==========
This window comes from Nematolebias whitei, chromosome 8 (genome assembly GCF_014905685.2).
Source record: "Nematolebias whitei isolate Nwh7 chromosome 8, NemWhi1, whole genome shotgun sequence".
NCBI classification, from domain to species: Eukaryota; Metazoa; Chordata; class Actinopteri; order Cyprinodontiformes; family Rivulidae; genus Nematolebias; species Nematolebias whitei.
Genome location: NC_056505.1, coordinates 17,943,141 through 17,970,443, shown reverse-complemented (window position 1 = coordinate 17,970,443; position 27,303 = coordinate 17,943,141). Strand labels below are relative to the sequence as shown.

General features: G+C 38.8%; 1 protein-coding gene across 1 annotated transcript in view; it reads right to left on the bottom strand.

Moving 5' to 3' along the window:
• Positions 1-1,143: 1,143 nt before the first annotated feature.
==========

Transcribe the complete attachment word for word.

This window comes from Nematolebias whitei, chromosome 8 (genome assembly GCF_014905685.2).
Source record: "Nematolebias whitei isolate Nwh7 chromosome 8, NemWhi1, whole genome shotgun sequence".
NCBI classification, from domain to species: Eukaryota; Metazoa; Chordata; class Actinopteri; order Cyprinodontiformes; family Rivulidae; genus Nematolebias; species Nematolebias whitei.
Genome location: NC_056505.1, coordinates 17,943,141 through 17,970,443, shown reverse-complemented (window position 1 = coordinate 17,970,443; position 27,303 = coordinate 17,943,141). Strand labels below are relative to the sequence as shown.

General features: G+C 38.8%; 1 protein-coding gene across 1 annotated transcript in view; it reads right to left on the bottom strand.

Moving 5' to 3' along the window:
• Positions 1-1,143: 1,143 nt before the first annotated feature.